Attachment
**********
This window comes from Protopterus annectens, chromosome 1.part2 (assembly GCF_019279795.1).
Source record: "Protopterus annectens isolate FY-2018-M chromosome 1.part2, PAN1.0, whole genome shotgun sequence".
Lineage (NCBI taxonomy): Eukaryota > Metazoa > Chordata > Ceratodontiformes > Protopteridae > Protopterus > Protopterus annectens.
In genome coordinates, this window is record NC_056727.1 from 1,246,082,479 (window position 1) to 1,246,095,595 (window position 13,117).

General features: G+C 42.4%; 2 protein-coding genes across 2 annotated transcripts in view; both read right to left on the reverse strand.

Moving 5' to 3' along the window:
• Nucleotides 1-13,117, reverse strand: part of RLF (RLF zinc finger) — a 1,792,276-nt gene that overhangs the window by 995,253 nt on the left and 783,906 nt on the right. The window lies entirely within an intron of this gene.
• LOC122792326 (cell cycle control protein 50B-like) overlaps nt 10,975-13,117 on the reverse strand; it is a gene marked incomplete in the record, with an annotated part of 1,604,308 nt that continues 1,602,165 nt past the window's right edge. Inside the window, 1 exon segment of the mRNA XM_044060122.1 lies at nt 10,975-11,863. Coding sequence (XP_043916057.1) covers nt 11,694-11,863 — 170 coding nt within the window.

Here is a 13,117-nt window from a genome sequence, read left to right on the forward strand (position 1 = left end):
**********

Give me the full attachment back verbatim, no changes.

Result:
This window comes from Protopterus annectens, chromosome 1.part2 (assembly GCF_019279795.1).
Source record: "Protopterus annectens isolate FY-2018-M chromosome 1.part2, PAN1.0, whole genome shotgun sequence".
Lineage (NCBI taxonomy): Eukaryota > Metazoa > Chordata > Ceratodontiformes > Protopteridae > Protopterus > Protopterus annectens.
In genome coordinates, this window is record NC_056727.1 from 1,246,082,479 (window position 1) to 1,246,095,595 (window position 13,117).

General features: G+C 42.4%; 2 protein-coding genes across 2 annotated transcripts in view; both read right to left on the reverse strand.

Moving 5' to 3' along the window:
• Nucleotides 1-13,117, reverse strand: part of RLF (RLF zinc finger) — a 1,792,276-nt gene that overhangs the window by 995,253 nt on the left and 783,906 nt on the right. The window lies entirely within an intron of this gene.
• LOC122792326 (cell cycle control protein 50B-like) overlaps nt 10,975-13,117 on the reverse strand; it is a gene marked incomplete in the record, with an annotated part of 1,604,308 nt that continues 1,602,165 nt past the window's right edge. Inside the window, 1 exon segment of the mRNA XM_044060122.1 lies at nt 10,975-11,863. Coding sequence (XP_043916057.1) covers nt 11,694-11,863 — 170 coding nt within the window.

Here is a 13,117-nt window from a genome sequence, read left to right on the forward strand (position 1 = left end):